Event examines other means to inform political decision-making
A public workshop held Sunday night in St. John’s encouraged attendees to consider new options for informing the decisions made by those elected to represent them in government.
Jon Parsons is one of the organizers of a Demo-X event that took place Sunday in St. John’s. — Photo by Andrew Robinson/The Telegram
Called “Demo-X,” the event was billed as an experiment in democracy, paying particular attention to elected representatives in Sweden who get citizens to take part in online polls that instruct them on how to approach an issue.
“I think that often we focus too much on specific issues and don’t look at the way decisions are made,” said Jon Parsons, one of the organizers for the event.
The event was organized by the pro-democracy People’s Assembly of Newfoundland and Labrador and by The Social Justice Co-operative of Newfoundland and Labrador.
While people may blame individual politicians when they do not agree with government decisions, Parsons suggests it may prove more beneficial to examine the system as a whole.
In Sweden, constituents can set up an online account and take part in polls.
“The way the system works, it looks similar to some of the social media that people are familiar with,” said Parsons.
“There are big discussion threads, these sorts of things that anyone can participate in and contribute to the discussion, and then also the voting is what specifically directs the politician.
“This is how you will cast your ballot with the municipal council, for example.”
The use of this technology is a relatively new phenomenom, but direct democratic voting has been used in many places around the world without involving electronic devices, according to Parsons.
“Some communities, even now in Switzerland, people get together in big open squares and have votes by getting everyone to put up their hand to decide municipal issues,” he said.
The ultimate goal is to get governments to make decisions that are more intimately informed by the population it represents.
“You hear (politicians) say all the time, ‘Oh, we act on behalf of the people of the province,’ or the people of the city, or the people of the country, when it seems like there are a lot of people who don’t feel that way,” said Parsons. “Why wouldn’t you just ask them? We only get asked to vote for a particular party or politician every four years, but there’s certainly no reason that there couldn’t be more opportunities for people to be participating in the process.”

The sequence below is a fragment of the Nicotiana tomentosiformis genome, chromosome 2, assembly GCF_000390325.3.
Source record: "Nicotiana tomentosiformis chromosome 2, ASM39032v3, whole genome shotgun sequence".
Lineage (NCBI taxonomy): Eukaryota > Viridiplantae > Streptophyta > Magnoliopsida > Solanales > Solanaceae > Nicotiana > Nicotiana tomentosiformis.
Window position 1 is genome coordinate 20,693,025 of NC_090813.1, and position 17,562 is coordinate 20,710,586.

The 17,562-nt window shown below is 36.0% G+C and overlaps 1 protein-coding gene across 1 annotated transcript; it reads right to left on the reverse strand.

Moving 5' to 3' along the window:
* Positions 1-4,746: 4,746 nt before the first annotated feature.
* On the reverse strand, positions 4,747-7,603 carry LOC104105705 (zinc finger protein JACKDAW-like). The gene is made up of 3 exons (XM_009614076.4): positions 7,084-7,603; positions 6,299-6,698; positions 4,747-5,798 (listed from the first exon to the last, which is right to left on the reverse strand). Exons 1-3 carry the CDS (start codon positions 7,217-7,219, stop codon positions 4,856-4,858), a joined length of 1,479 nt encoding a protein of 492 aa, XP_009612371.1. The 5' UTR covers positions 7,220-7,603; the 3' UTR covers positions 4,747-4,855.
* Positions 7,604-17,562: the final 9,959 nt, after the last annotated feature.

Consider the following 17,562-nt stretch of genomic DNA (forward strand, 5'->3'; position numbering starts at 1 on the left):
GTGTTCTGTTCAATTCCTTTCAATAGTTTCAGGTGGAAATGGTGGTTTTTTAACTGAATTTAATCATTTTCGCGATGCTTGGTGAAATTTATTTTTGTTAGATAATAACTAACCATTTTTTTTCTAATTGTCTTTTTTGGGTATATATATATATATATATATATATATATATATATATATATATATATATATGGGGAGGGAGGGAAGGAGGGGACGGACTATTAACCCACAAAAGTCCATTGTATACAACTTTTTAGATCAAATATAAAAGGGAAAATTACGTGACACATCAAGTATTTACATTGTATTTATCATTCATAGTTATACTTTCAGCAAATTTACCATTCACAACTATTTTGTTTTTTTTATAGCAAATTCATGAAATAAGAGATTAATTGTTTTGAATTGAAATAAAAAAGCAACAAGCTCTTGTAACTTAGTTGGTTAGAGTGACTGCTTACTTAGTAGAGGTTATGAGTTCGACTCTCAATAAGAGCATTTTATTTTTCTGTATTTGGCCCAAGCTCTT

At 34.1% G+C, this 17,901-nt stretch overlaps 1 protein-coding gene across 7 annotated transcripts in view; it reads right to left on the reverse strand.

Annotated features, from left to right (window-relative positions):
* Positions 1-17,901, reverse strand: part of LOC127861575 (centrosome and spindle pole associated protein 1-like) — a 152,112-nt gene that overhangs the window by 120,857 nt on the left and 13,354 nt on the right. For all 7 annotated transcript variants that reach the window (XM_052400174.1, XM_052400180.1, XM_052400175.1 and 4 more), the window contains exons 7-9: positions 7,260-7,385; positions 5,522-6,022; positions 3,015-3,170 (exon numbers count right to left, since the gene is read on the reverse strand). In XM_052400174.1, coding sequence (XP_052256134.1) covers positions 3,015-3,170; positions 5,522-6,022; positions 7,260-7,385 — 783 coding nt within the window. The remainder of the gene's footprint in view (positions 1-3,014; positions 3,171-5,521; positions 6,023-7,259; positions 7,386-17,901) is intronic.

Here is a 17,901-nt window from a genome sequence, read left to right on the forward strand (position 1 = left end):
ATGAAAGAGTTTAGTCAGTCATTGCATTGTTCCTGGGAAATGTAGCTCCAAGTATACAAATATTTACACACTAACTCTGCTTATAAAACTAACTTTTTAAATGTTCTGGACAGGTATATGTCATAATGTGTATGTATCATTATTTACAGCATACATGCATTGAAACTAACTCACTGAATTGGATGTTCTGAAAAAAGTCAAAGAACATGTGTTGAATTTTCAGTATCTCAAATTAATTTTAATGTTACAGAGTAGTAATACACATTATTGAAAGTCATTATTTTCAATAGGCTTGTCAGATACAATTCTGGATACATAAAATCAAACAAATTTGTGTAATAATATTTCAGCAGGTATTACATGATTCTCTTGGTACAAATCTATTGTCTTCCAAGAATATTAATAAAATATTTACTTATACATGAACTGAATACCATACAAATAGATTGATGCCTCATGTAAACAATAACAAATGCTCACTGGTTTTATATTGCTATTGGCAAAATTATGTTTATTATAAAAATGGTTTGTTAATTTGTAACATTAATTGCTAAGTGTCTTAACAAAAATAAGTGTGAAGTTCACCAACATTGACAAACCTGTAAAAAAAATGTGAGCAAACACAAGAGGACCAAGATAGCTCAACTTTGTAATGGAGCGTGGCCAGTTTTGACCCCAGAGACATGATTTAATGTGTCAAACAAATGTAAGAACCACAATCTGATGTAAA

Sunday night’s event took place as interest continues to build for municipal elections taking place across the province. In St. John’s, public meetings are held on a regular basis to gain input on developments, changes to city bylaws and other matters.
Parsons does not dispute that such meetings are useful, but he also believes there is potential to enhance such forms of public engagement.
On a provincial government level, he said it is more difficult for elected representatives to truly represent the interests of their constituents givens they operates in a partisan, party-based system of government.
“How much can that individual politician actually draw on that feedback to make a decision if you’ve got a party whip who is telling you how to vote? In the municipal councils, I think that where they’re apparently non-partisan, there is more opportunity there for people to engage politicians directly and tell them, ‘This is what I think.’”
With that said, Parsons feels that democracy as it exists lacks a mechanism to bind politicians to the will of those they represent.
Sunday’s event was set to include participatory elements, including mock presentations from both sides on an issue. Attendees would then get the chance to vote on how they would like that issue to be addressed by their elected representative.
“It’s not a lecture,” said Parsons. “The idea is more that the event is a workshop where people can try out this model of voting.”